I'm glad to see you feeling better about the course this week. The very same assumption was the downfall of my beginning to the course as I took an extra week off with my semester break. Your journal was a very simple reflection and easy read to digest and you gave a lot of detailed personal reflection throughout. It's almost invaluable to others if they are to read what other members in the class are thinking and wondering about, and to my surprise more often than not  are issues that we seem to agree upon (with varying degrees of agreement of course). You managed to use the reflection process and assess personal changes which I guess is the whole point of this exercise. I also like how you managed to compliment yourself as a form of motivation, which is not to be taken negatively at all, I think it is a great attitude to have when learning. 

    I think your analyses of 'feeling comfortable' is really interesting and serves to show the pitfalls of groups. On the one hand it may seem that we all have the attitude to go on with it, but it may also manifest itself as a result of avoidance; where we tend to avoid talking about the 'rules' and 'contracts' in order to bring a sense of accountability. Its avoided because we actively talk about the rules but the underlying feeling is that nobody intentionally wants to undermine the rules. I was not part of your group but from the way you described the mood in which we all just wanted to get on with it, seems positive but be wary of the pitfalls of such a move. Your argument regarding the generated knowledge may not be applicable to team dynamics as your very team dynamic is unique. What type of   previous knowledge generated by others will serve to help the dynamics of this very team? Previous experience in dispute settlement, delegating tasks and using each member for their strengths may aid in the performance but the negatives cannot be bypassed with knowledge from previous experiences alone. I think what I am trying to argue is that experiential learning within the group will serve as the main motivator for what actions you take in the future as you are not aware of the type of personalities in the group and are unaware of all the factors.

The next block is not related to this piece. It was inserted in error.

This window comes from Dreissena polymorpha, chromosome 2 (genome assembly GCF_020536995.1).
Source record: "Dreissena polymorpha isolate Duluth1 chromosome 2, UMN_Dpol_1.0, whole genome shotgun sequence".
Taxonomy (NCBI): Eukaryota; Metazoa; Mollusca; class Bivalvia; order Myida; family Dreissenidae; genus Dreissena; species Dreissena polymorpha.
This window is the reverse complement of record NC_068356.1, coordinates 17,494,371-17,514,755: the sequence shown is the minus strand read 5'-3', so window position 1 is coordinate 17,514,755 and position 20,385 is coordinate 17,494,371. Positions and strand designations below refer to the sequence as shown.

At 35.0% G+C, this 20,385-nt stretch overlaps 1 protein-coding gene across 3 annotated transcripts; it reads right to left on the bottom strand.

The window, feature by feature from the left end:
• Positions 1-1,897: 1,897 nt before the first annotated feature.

I would like to see you engage more in depth regarding the topic at hand. Since we are at a 300 level class with aims to go into the 'real' world, the problems and theory that exists must be evaluated with more depth than just surface level assumptions. I think you could go into more depth into why your team avoided the team contract even though most theory tells you that accountability stems from a mutual set of rules? There is no problem in doing things differently but It would be invaluable to others to know why a certain decision was made? You also make the point of talking about generated knowledge without actually talking about what kind of knowledge? Experiential and information based? Maybe talking about the specific type of generated knowledge and how exactly it would aid the team would provide a more in depth look at the team and provide a more effective accountability tool. I hope you take this feedback with no negativity and use it in future journals. I attempted to analyse your decisions by asking you a few more questions. 

    Hope to read some more soon.

    Regards

    Simran 

  3. Hi Jeffery

    Good effort with your journal! It was really interesting to hear about your reflection of how your team got started. It would be interesting to hear more about why you thought your team acted this way and what might happen if they acted in a different way. It would also be interesting to hear how you thought your team was selected, e.g goal congruence, and how this may have effected the way you acted.

    All the best with your team work!

  4. Hi Jeffrey.

    First of all, I very enjoyed reading your journal and I'm also glad that you are finding this course a lot better than last week. I also worried about taking this course as I am not used to writing reflection and analysing my thoughts.

    You have clearly articulated the problem and analysed them. However, I think it would be better to formulate theories from the readings while analysing the problem that you found last week. Moreover, I think you need to practice referencing those readings correctly. I used to struggle with referencing and I still find it confusing. http://www.cite.auckland.ac.nz/index.php?p=quickcite I recommend you this website (helps referencing!) where it helped me a lot over the past few years.

    Good luck for the rest of the semester and all the best!  (smile)